President of South Korea Ousted After Months of Determined Protests

March 20, 2017 | Revolution Newspaper |


People filled the streets of Seoul, South Korea, on December 3, 2016 to demand that South Korean President Park must get out of office. This was the sixth straight weekend of massive protests.
People filled the streets of Seoul, South Korea, on December 3, 2016 to demand that South Korean President Park must get out of office. This was the sixth straight weekend of massive protests. Photo: AP

On March 10, in an unprecedented move in the country’s history, a South Korean court removed the president from office. This came after months of determined protests with millions of people taking to the streets all over the country, week after week, demanding that President Park Geun-hye resign in the face of a growing corruption scandal.

In December, Park had been stripped of her presidential powers after a legislative vote to impeach her. Now a constitutional court has unanimously decided that Park has committed “acts that violated the Constitution and laws” and must step down. As a civilian, Park no longer has presidential immunity and prosecutors are now seeking to charge her with bribery, extortion, and abuse of power. Hwang Kyo-ahn, an ally of Park, will serve as acting president until the country elects a new president, which it is required to do within 60 days.

Months of Determined Protests

Week after week, for many months, hundreds of thousands took to the streets in the capital city of Seoul and in other cities in South Korea. These protests were determined—expressing in words and deeds the stance that just because a regime is in power, it doesn’t have to stay in power—that just because someone is elected for a five-year term doesn’t mean they can’t be forced out before that.

These protests were initially sparked by a corruption scandal, centered on how Park let her friend Choi Soon-sil use the government to extort tens of millions of dollars from businesses. But all kinds of things about Park’s presidency have angered people and, as many analysts have noted, people were not just seeking to remove a leader but also rebelling against a dictatorial political order that had ruled in South Korea for decades.

Park Geun-hye’s father, Park Chung-hee, seized power in a military coup in 1961 and ruled as a brutal president and military general until he was assassinated in 1979. His is a hated legacy Park Geun-hye continued in her presidency.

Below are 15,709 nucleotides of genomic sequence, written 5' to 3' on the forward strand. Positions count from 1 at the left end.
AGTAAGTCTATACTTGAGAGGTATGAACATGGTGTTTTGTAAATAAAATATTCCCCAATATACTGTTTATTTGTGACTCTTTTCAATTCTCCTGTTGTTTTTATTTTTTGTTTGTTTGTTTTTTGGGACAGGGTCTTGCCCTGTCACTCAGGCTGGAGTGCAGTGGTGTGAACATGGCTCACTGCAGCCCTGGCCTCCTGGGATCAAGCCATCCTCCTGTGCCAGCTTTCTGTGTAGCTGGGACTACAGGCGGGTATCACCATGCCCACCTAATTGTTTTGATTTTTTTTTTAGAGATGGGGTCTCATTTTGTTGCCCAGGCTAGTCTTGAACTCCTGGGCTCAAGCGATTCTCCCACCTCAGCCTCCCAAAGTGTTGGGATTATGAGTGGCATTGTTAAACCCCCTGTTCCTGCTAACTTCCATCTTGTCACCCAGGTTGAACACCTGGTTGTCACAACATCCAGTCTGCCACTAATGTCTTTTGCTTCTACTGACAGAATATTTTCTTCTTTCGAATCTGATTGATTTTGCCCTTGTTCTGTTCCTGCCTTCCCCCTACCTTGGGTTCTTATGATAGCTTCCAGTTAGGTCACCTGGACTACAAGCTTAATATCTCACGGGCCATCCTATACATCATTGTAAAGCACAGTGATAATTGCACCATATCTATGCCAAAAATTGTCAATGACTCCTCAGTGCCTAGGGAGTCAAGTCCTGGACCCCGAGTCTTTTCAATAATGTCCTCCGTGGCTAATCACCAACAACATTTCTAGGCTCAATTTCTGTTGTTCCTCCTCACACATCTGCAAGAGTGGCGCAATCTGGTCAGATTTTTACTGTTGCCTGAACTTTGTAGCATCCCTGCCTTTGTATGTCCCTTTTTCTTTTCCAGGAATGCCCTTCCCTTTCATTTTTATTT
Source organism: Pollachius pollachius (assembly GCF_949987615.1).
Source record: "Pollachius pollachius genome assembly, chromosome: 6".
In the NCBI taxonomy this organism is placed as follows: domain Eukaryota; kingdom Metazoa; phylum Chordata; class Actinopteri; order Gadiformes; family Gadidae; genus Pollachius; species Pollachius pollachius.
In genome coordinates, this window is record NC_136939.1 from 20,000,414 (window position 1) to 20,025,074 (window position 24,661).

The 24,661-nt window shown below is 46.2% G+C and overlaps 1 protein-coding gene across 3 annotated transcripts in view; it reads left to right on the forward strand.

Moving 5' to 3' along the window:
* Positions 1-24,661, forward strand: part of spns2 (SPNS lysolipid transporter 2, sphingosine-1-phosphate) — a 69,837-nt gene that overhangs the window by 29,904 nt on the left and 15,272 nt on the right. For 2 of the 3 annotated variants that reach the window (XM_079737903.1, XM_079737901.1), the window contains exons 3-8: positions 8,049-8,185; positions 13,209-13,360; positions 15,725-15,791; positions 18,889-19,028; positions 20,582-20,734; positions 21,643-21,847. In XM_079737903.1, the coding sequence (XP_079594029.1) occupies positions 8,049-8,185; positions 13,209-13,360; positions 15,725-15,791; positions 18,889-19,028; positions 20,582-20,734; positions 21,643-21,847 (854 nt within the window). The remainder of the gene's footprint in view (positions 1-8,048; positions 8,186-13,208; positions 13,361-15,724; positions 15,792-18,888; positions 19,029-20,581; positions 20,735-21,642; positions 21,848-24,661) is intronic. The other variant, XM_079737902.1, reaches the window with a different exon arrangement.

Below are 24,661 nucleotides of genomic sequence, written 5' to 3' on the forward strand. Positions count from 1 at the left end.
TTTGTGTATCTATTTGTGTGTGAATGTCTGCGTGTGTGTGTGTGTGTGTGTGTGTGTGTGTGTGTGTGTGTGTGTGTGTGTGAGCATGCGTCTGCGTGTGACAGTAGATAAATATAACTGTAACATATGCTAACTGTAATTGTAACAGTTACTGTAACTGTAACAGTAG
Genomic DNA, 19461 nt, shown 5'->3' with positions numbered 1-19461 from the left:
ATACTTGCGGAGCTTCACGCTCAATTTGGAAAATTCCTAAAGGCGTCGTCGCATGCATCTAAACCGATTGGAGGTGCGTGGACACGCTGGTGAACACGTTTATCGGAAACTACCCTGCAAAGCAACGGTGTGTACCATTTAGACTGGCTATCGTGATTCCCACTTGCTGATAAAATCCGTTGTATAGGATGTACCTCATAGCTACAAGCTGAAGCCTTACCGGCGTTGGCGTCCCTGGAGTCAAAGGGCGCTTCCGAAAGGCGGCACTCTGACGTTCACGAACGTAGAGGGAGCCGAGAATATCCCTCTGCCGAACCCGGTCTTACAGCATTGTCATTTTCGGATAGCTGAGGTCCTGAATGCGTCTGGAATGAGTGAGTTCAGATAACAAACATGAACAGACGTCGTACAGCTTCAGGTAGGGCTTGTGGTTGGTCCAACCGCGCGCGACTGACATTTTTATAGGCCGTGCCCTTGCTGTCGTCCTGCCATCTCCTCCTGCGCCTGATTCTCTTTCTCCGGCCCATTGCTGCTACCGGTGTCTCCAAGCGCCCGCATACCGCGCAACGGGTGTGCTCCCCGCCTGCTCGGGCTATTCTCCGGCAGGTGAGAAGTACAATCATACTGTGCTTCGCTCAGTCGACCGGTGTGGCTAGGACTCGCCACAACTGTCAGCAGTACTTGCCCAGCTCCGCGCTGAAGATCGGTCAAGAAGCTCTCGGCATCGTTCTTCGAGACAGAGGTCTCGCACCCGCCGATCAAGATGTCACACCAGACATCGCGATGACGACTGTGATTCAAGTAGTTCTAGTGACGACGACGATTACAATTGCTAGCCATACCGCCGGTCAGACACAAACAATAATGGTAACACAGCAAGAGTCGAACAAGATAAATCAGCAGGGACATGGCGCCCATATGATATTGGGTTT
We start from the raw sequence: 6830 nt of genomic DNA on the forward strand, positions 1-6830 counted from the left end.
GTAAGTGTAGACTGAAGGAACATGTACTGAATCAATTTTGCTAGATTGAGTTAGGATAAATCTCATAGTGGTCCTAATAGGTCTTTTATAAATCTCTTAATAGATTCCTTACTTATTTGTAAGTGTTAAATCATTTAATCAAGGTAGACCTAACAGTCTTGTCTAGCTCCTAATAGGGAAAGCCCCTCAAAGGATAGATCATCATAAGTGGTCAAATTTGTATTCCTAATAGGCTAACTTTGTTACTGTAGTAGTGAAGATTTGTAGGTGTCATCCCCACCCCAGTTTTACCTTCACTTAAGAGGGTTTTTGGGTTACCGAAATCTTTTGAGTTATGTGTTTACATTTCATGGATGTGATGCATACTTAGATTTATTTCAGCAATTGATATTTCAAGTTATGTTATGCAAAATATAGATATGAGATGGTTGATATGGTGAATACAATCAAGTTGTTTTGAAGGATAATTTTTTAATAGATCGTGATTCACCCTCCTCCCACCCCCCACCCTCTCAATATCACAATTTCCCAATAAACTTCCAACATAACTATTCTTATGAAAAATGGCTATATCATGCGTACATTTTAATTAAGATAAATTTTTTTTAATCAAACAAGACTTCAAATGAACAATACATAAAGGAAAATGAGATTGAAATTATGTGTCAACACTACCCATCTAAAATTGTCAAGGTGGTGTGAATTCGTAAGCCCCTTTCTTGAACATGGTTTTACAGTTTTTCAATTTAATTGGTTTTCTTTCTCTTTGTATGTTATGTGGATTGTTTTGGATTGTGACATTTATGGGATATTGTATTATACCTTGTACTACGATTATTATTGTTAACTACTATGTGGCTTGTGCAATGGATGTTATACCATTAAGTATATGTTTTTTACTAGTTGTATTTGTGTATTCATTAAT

Park attacked the labor movement, including the left-wing Korean Teachers and Educational Workers’ Union. She maintained a blacklist of cultural figures who spoke out against government policies or supported opposition politicians. In 2015, she announced that school textbooks produced by private publishers would be replaced with government-issued ones – which were full of not only factual errors, but right-wing bias. In April 2014, there was the tragic Sewol ferry disaster, where more than 300 people died, 250 of them high school students. Many looked at the callous way Park handled this as a concentration of how the president just didn’t care about the people. Together with all this, there was also widespread and deep dissatisfaction with persistent, deep inequalities in society in things like education and employment—which people felt Park was only reinforcing. Under these circumstances, powerful forces in the South Korean ruling class made a call that Park should go.

Celebrating Park’s Downfall

On Saturday, March 11, in Seoul, tens of thousands rallied to mark the downfall of Park—up against over 20,000 police. People were there to celebrate—but also to demand that Park be arrested and imprisoned. Someone had made a replica of a jail cell with cardboard cutouts of Park and others who had been implicated in the corruption scandal and people took turns taking selfies in front of it, while people snacked on a “prison bread” that had been specially packaged for the occasion. Some expressed anger that Park was still in the presidential Blue House. A 24-year-old protester, a web designer, said, “I want her dragged out because that’s what’s right.” A 37-year-old law school graduate carried a sign that said, “Park Geun-hye must immediately move out. The place she belongs is prison.” A former supporter of Park who had turned against her, a 73-year-old woman who came with her son and daughter-in-law, said, “I used to like Park Geun-hye, but I think I was mistaken. Young people know what’s happening now, but we old people were living in the past.”

For months, millions of people took to the streets, determined to keep protesting until Park was forced from office. At the massive evening demonstrations, they carried candles and began to call themselves the Candle Force. Now, as tens of thousands occupied the streets in downtown Seoul to celebrate their victory in bringing about the ouster of Park, they shouted, “The candles have won!”


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